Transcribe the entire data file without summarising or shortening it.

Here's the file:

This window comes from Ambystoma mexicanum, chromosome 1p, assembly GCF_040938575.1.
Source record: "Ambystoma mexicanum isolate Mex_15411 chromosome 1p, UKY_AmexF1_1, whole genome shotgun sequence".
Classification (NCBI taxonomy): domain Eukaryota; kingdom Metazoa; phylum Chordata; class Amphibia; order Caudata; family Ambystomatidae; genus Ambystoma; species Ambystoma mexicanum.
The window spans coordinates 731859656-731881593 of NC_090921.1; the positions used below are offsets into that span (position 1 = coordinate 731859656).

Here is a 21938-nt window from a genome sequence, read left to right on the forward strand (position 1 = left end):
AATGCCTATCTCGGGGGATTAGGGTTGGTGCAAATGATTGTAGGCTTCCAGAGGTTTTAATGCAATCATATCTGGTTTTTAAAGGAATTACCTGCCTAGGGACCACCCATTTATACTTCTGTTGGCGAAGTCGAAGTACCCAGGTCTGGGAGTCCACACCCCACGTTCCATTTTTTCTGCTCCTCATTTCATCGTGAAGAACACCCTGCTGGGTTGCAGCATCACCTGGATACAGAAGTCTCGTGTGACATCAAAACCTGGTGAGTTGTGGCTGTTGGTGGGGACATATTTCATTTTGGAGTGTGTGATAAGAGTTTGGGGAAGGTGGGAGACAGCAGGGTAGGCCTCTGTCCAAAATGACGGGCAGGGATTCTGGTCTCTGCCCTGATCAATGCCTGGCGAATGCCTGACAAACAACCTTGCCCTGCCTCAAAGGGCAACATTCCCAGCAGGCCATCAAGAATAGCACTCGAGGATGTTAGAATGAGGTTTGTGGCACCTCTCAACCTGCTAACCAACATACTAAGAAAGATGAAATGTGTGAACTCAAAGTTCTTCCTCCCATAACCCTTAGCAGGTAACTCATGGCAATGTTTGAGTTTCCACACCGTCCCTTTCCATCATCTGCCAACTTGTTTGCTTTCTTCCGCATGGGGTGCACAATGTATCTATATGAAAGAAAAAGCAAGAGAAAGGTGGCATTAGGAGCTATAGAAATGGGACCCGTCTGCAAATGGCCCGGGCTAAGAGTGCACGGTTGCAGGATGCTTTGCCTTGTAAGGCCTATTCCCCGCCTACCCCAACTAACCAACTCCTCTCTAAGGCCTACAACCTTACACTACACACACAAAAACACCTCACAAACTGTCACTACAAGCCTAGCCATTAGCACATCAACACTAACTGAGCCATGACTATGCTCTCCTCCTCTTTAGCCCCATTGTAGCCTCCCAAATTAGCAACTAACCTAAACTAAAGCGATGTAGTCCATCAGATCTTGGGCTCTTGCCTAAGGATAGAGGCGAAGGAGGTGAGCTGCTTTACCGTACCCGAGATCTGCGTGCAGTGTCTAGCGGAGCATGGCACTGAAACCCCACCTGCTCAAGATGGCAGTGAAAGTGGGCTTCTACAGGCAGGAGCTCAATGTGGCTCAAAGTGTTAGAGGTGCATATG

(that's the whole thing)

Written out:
This window comes from Ambystoma mexicanum, chromosome 1p, assembly GCF_040938575.1.
Source record: "Ambystoma mexicanum isolate Mex_15411 chromosome 1p, UKY_AmexF1_1, whole genome shotgun sequence".
Classification (NCBI taxonomy): domain Eukaryota; kingdom Metazoa; phylum Chordata; class Amphibia; order Caudata; family Ambystomatidae; genus Ambystoma; species Ambystoma mexicanum.
The window spans coordinates 731859656-731881593 of NC_090921.1; the positions used below are offsets into that span (position 1 = coordinate 731859656).

Here is a 21938-nt window from a genome sequence, read left to right on the forward strand (position 1 = left end):
AATGCCTATCTCGGGGGATTAGGGTTGGTGCAAATGATTGTAGGCTTCCAGAGGTTTTAATGCAATCATATCTGGTTTTTAAAGGAATTACCTGCCTAGGGACCACCCATTTATACTTCTGTTGGCGAAGTCGAAGTACCCAGGTCTGGGAGTCCACACCCCACGTTCCATTTTTTCTGCTCCTCATTTCATCGTGAAGAACACCCTGCTGGGTTGCAGCATCACCTGGATACAGAAGTCTCGTGTGACATCAAAACCTGGTGAGTTGTGGCTGTTGGTGGGGACATATTTCATTTTGGAGTGTGTGATAAGAGTTTGGGGAAGGTGGGAGACAGCAGGGTAGGCCTCTGTCCAAAATGACGGGCAGGGATTCTGGTCTCTGCCCTGATCAATGCCTGGCGAATGCCTGACAAACAACCTTGCCCTGCCTCAAAGGGCAACATTCCCAGCAGGCCATCAAGAATAGCACTCGAGGATGTTAGAATGAGGTTTGTGGCACCTCTCAACCTGCTAACCAACATACTAAGAAAGATGAAATGTGTGAACTCAAAGTTCTTCCTCCCATAACCCTTAGCAGGTAACTCATGGCAATGTTTGAGTTTCCACACCGTCCCTTTCCATCATCTGCCAACTTGTTTGCTTTCTTCCGCATGGGGTGCACAATGTATCTATATGAAAGAAAAAGCAAGAGAAAGGTGGCATTAGGAGCTATAGAAATGGGACCCGTCTGCAAATGGCCCGGGCTAAGAGTGCACGGTTGCAGGATGCTTTGCCTTGTAAGGCCTATTCCCCGCCTACCCCAACTAACCAACTCCTCTCTAAGGCCTACAACCTTACACTACACACACAAAAACACCTCACAAACTGTCACTACAAGCCTAGCCATTAGCACATCAACACTAACTGAGCCATGACTATGCTCTCCTCCTCTTTAGCCCCATTGTAGCCTCCCAAATTAGCAACTAACCTAAACTAAAGCGATGTAGTCCATCAGATCTTGGGCTCTTGCCTAAGGATAGAGGCGAAGGAGGTGAGCTGCTTTACCGTACCCGAGATCTGCGTGCAGTGTCTAGCGGAGCATGGCACTGAAACCCCACCTGCTCAAGATGGCAGTGAAAGTGGGCTTCTACAGGCAGGAGCTCAATGTGGCTCAAAGTGTTAGAGGTGCATATG